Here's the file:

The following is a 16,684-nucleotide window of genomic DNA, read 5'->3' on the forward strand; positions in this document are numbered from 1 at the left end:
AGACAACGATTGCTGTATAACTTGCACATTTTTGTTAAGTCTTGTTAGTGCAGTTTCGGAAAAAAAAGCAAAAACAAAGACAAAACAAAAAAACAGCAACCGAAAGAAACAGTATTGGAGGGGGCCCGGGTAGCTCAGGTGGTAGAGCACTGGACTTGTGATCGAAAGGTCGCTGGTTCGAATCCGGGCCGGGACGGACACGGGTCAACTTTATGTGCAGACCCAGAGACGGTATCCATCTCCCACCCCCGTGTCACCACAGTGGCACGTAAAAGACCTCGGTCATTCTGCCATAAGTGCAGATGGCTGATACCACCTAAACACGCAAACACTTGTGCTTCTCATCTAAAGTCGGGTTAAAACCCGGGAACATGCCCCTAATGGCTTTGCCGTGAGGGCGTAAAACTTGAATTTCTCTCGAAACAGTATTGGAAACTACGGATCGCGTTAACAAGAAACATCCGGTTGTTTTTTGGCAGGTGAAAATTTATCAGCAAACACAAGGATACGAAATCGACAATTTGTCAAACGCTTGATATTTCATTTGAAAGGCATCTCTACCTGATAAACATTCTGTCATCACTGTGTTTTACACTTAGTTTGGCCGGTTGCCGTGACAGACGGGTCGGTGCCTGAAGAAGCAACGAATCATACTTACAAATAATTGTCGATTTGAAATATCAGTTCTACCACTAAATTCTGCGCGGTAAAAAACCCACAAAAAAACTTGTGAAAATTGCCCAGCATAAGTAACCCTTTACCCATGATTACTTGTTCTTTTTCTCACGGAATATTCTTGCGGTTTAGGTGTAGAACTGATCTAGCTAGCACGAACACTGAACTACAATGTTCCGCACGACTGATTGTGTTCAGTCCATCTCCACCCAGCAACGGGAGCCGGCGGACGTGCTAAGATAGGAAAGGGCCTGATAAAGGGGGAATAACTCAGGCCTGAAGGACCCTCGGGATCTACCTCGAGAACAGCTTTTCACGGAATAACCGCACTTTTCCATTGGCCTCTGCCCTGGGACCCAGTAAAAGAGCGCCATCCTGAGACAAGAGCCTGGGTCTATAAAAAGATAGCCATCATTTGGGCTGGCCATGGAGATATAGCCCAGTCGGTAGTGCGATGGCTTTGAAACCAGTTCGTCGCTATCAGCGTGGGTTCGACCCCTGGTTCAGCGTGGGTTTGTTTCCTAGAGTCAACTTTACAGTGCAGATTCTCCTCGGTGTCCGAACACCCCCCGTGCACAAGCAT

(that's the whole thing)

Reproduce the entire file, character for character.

The following is a 16,684-nucleotide window of genomic DNA, read 5'->3' on the forward strand; positions in this document are numbered from 1 at the left end:
AGACAACGATTGCTGTATAACTTGCACATTTTTGTTAAGTCTTGTTAGTGCAGTTTCGGAAAAAAAAGCAAAAACAAAGACAAAACAAAAAAACAGCAACCGAAAGAAACAGTATTGGAGGGGGCCCGGGTAGCTCAGGTGGTAGAGCACTGGACTTGTGATCGAAAGGTCGCTGGTTCGAATCCGGGCCGGGACGGACACGGGTCAACTTTATGTGCAGACCCAGAGACGGTATCCATCTCCCACCCCCGTGTCACCACAGTGGCACGTAAAAGACCTCGGTCATTCTGCCATAAGTGCAGATGGCTGATACCACCTAAACACGCAAACACTTGTGCTTCTCATCTAAAGTCGGGTTAAAACCCGGGAACATGCCCCTAATGGCTTTGCCGTGAGGGCGTAAAACTTGAATTTCTCTCGAAACAGTATTGGAAACTACGGATCGCGTTAACAAGAAACATCCGGTTGTTTTTTGGCAGGTGAAAATTTATCAGCAAACACAAGGATACGAAATCGACAATTTGTCAAACGCTTGATATTTCATTTGAAAGGCATCTCTACCTGATAAACATTCTGTCATCACTGTGTTTTACACTTAGTTTGGCCGGTTGCCGTGACAGACGGGTCGGTGCCTGAAGAAGCAACGAATCATACTTACAAATAATTGTCGATTTGAAATATCAGTTCTACCACTAAATTCTGCGCGGTAAAAAACCCACAAAAAAACTTGTGAAAATTGCCCAGCATAAGTAACCCTTTACCCATGATTACTTGTTCTTTTTCTCACGGAATATTCTTGCGGTTTAGGTGTAGAACTGATCTAGCTAGCACGAACACTGAACTACAATGTTCCGCACGACTGATTGTGTTCAGTCCATCTCCACCCAGCAACGGGAGCCGGCGGACGTGCTAAGATAGGAAAGGGCCTGATAAAGGGGGAATAACTCAGGCCTGAAGGACCCTCGGGATCTACCTCGAGAACAGCTTTTCACGGAATAACCGCACTTTTCCATTGGCCTCTGCCCTGGGACCCAGTAAAAGAGCGCCATCCTGAGACAAGAGCCTGGGTCTATAAAAAGATAGCCATCATTTGGGCTGGCCATGGAGATATAGCCCAGTCGGTAGTGCGATGGCTTTGAAACCAGTTCGTCGCTATCAGCGTGGGTTCGACCCCTGGTTCAGCGTGGGTTTGTTTCCTAGAGTCAACTTTACAGTGCAGATTCTCCTCGGTGTCCGAACACCCCCCGTGCACAAGCAT